Congress dropped legislation in early December that would have expanded hate crime laws to include the category of sexual orientation. Democratic House leaders said the legislation would not pass because it was attached to a major Department of Defense spending bill that would authorize more money for the war in Iraq.
The popular legislation, named for murdered gay college student Matthew Shepard and sponsored by Senator Edward Kennedy (D-MA), would have included sexual orientation, gender, gender identity and disability within the definition of hate crimes. It also would have enhanced the jurisdiction of federal authorities to investigate hate crimes, and provided $10 million over the next two years to assist local law enforcement with hate crimes prosecutions.
Liberal and conservative legislators were vexed for different reasons by legislation that would combine the issues of hate crimes and defense spending. While liberals rejected the hate crimes legislation because of its connection to the annual defense bill, conservatives did not think the issues of hate crimes and funding for the troops should be bundled.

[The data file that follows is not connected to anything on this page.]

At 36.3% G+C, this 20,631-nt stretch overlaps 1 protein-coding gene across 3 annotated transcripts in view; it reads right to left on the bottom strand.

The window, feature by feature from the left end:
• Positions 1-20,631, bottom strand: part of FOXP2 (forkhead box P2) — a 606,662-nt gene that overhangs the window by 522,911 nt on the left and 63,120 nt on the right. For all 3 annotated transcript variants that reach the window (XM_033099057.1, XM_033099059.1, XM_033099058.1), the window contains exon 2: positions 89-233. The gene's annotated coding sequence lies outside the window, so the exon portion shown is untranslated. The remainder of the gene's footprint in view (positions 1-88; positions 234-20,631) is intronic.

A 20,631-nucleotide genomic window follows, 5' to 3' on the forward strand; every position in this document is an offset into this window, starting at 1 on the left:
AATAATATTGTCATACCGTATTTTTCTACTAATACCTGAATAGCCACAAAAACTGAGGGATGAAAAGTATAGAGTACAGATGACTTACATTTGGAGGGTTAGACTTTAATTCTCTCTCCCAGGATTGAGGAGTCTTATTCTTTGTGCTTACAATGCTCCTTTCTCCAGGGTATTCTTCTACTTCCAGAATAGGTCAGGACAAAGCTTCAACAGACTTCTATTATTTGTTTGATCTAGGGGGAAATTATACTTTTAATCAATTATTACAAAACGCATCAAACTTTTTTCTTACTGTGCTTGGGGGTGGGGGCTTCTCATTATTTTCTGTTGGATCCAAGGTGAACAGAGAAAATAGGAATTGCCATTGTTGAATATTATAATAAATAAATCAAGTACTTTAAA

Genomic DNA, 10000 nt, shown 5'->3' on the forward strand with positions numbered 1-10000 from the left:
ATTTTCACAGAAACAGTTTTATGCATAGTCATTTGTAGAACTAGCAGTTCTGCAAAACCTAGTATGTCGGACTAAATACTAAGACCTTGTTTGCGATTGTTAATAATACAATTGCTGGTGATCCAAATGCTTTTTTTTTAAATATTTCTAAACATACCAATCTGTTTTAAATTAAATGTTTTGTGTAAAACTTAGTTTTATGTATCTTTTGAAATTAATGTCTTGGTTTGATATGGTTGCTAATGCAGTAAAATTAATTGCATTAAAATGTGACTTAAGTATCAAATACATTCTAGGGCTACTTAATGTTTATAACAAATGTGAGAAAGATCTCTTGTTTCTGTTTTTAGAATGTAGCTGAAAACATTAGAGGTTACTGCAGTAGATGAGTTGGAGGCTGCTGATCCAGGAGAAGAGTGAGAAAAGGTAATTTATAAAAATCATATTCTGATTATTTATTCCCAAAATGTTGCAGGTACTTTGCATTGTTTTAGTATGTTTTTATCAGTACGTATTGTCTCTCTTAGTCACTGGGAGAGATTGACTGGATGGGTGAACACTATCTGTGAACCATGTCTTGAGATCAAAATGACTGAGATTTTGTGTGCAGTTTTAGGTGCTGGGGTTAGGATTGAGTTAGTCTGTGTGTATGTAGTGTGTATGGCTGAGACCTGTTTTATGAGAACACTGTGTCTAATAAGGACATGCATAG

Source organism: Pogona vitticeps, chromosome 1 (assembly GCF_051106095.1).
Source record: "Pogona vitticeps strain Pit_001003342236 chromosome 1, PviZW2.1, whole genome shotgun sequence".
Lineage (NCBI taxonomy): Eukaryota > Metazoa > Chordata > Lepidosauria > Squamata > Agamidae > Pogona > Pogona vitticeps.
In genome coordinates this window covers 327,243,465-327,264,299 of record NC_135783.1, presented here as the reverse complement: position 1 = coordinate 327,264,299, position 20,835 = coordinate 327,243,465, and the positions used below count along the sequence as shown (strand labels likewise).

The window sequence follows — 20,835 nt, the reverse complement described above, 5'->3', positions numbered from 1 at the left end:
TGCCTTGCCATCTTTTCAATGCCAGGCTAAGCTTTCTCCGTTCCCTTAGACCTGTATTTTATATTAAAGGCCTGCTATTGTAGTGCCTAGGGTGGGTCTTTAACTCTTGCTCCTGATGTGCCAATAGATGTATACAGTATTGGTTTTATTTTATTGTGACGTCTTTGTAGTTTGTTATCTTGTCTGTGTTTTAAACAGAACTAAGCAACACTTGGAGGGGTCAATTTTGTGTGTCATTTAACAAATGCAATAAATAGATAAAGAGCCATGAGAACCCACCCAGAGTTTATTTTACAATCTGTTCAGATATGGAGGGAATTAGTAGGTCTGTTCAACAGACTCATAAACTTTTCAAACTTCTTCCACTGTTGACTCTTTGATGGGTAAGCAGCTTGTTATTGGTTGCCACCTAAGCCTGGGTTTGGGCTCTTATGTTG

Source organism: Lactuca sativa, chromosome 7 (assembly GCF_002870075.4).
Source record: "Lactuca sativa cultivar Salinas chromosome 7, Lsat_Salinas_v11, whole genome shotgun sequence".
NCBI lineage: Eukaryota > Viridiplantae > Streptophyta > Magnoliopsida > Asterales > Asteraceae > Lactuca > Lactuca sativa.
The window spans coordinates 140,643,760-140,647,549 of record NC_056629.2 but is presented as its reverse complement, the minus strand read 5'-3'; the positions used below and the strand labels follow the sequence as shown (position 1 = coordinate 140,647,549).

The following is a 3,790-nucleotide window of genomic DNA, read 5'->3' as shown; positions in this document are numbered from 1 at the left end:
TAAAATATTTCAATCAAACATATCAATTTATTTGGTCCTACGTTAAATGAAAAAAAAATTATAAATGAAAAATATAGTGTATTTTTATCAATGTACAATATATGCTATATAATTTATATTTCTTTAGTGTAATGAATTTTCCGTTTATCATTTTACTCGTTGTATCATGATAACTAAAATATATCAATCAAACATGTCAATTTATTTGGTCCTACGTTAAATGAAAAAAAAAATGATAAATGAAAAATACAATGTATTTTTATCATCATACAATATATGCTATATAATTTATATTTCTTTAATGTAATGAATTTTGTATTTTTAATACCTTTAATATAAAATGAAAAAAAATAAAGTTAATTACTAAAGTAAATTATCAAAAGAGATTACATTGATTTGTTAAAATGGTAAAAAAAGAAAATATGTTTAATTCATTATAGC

The Federal Bureau of Investigation reported in late November that hate crimes in the United States increased eight percent in 2006. Hate crimes against gay men and lesbians in particular increased 18 percent.